Executive Director–Katlin Miller
Katlin Miller is the daughter of Johnie and Tasha Miller of Granby and has been our Executive Director since May 2013. She was born and raised on her family’s ranch in Granby and has a real passion for natural resources. After getting her B.S. in Wildlife Biology from Colorado State University in 2008, Katlin began travelling the world as a volunteer field assistant. She’s studied African wildlife in Namibia, sea turtles in Costa Rica, seals in the Netherlands, koalas in Australia, and she even went to Antarctica on a Students on Ice trip! Katlin has returned to her roots on the ranch, but she continues to take at least one to two international vacation trips a year. You can reach Katlin at firstname.lastname@example.org.
District Conservation Technician (DCT)–Mark Volt
Mark Volt came to Grand County in 1983 as a young agronomist ready to start his career as the new District Conservationist (DC) for the Soil Conservation Service, now known as Natural Resource Conservation Service (NRCS). During his tenure as the Kremmling Office DC, Mark worked with many local ranchers and other private landowners to address natural resource concerns – soil, animal, plant, irrigation projects, and range improvement projects. Mark retired from NRCS in 2017, but he immediately returned to the office to begin a new job as the District’s Conservation Technician. Mark is married to Audrey Volt, and, together, they have two sons, Cody and Andy.
Board of Supervisors
Dave Abbott (Kremmling)
Dave Abbott was raised on a dairy farm in western Ohio. He was actively involved in implementing numerous conservation practices that were a part of the conservation plan for his parents’ farm in the late 40’s and early 50’s. He helped install diversion terraces and grass waterways, as well as other water control practices. While later conducting his own farming operation in Western Ohio he had his own conservation plan and was actively involved with the Clark County Conservation District. He has been an active participant in activities of conservation districts since the early 50’s.
Dave taught Vocational Agriculture for 13 years in New Carlisle, Ohio and 15 years in Kremmling, Colorado. Throughout his teaching career with both high school students and young farmers/ranchers, a major emphasis was on various conservation practices. He initiated and developed the Range Judging Contest for the Colorado F.F.A., which later became a national contest. He worked closely with the local conservation district on education for effective conservation practices. He has been active in conservation efforts on the local, watershed, and state levels for many years.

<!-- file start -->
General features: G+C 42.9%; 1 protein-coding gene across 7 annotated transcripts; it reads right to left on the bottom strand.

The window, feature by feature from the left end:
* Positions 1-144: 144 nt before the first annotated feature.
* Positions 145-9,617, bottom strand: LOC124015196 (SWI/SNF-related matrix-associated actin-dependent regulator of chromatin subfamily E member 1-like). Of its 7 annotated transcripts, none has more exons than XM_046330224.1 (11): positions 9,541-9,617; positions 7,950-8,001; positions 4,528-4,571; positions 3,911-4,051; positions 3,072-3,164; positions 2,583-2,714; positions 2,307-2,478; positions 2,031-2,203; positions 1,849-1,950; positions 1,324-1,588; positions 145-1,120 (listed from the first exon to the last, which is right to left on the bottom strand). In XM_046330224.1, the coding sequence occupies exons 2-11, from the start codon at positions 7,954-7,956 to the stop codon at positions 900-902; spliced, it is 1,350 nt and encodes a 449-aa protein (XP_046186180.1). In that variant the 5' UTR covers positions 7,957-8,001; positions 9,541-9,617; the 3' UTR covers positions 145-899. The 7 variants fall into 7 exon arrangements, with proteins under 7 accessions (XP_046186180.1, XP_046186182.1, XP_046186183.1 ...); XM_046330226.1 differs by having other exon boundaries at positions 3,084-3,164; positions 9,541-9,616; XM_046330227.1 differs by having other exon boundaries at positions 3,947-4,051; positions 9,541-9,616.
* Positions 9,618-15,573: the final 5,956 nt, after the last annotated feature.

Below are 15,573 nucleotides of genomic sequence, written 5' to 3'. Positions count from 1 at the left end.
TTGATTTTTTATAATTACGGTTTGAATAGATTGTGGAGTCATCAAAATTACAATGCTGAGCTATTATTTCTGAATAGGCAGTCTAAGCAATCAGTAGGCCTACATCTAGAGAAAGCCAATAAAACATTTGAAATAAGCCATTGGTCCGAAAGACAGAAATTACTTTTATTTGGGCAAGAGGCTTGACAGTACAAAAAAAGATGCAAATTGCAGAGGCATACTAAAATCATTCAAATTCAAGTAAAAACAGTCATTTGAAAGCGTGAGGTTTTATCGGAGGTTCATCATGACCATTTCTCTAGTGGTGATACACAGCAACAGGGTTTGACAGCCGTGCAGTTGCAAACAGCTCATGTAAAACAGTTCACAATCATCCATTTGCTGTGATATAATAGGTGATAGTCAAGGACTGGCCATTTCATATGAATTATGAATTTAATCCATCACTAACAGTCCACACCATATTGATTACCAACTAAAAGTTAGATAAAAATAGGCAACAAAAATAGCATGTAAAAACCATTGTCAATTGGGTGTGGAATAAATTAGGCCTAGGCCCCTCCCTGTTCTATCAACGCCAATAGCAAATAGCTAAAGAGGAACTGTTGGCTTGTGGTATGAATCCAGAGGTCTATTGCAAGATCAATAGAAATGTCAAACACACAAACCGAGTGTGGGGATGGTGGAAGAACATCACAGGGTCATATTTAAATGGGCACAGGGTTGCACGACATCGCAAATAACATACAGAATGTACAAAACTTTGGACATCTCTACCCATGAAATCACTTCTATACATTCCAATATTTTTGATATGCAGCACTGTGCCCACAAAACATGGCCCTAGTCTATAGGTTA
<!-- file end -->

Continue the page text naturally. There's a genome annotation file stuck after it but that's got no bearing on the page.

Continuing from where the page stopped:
Deb Wood (Parshall)
Long time rancher in Grand County, Deb Wood joined the Board of Supervisors for the Middle Park Conservation District in 2010 and has played an essential role in our endeavors ever since. Wife of Carl Wood and mother of Travis and Sam Wood, Deb is also a school bus driver for West Grand Schools.
Jay Yust (Kremmling)
Born and raised in Grand County, Jay Yust has a love of agriculture that is rooted deep in his ancestry. The Yust Ranch off County Road 1 (Trough Road) was founded in 1885 and continues to run in the family name today as a working cattle ranch. Jay graduated from West Grand High School in 2002 and then attended University of Wyoming in Laramie for Business. Nevertheless, he ultimately decided to return to the ranch.
Jay joined the MPCD Board of Supervisors thanks to his interest in conservation and land management. Furthermore, the goods and services provided by the MPCD are far from foreign to the Yust family. The Yust family has purchased seed and trees from the MPCD in the past and has also taken advantage of the HPP Clover Seed Giveaway. We welcome Jay to the Board and look forward to his investment in the conservation and sustainability of natural resources in Middle Park.
John Longhill (Silverthorne)
John’s unique contribution to the Middle Park Conservation District as a District Supervisor is founded in his educational background in environmental fields such as Oceanography and Landscape Architecture. His studies have helped him to understand the integration of plant ecology, range management, conservation, sustainability and use, in designing functional and beautiful environments. His experience in construction management, landscape design, animal care and management, add up to a wealth of knowledge that he can put to use when serving the landowners of the Middle Park Conservation District.
He is the manager of Blue Tree Ranch and operates a non-profit educational organization that partners horses with children and adults for the purpose of developing life skills.
In addition to his role as district supervisor, John serves as a volunteer with the following organizations.
- Blue River Horse Sanctuary – Executive Director
- Willowbrook Metro District for Ruby Ranch – Vice President
- Architectural Review Board for Ruby Ranch – Chairman
- Friends of the Lower Blue – Director
Justin Fosha (Granby)
Justin Fosha was born and raised in Grand County. Justin and his family own and operate the Drowsy Water Ranch which is a guest ranch near Granby. The ranch has been in his family for almost 40 years and continues to operate in a guest ranch capacity surrounded by both a working horse (close to 130 horses), cattle and hay operation. They also own a hay ranch in Walden on the Illinois River.
Justin received a Bachelors degree in Electric Engineering from the Colorado School of Mines and then an MBA from the Denver University but has always known he wanted to take over the families ranching business. He and his wife Gretta are raising two young kids, Peyton and Chase on the ranch. Justin is excited to help preserve and protect Middle Park through the Conservation District for future generations and the visitors from around the world who come to visit our beautiful section of Colorado.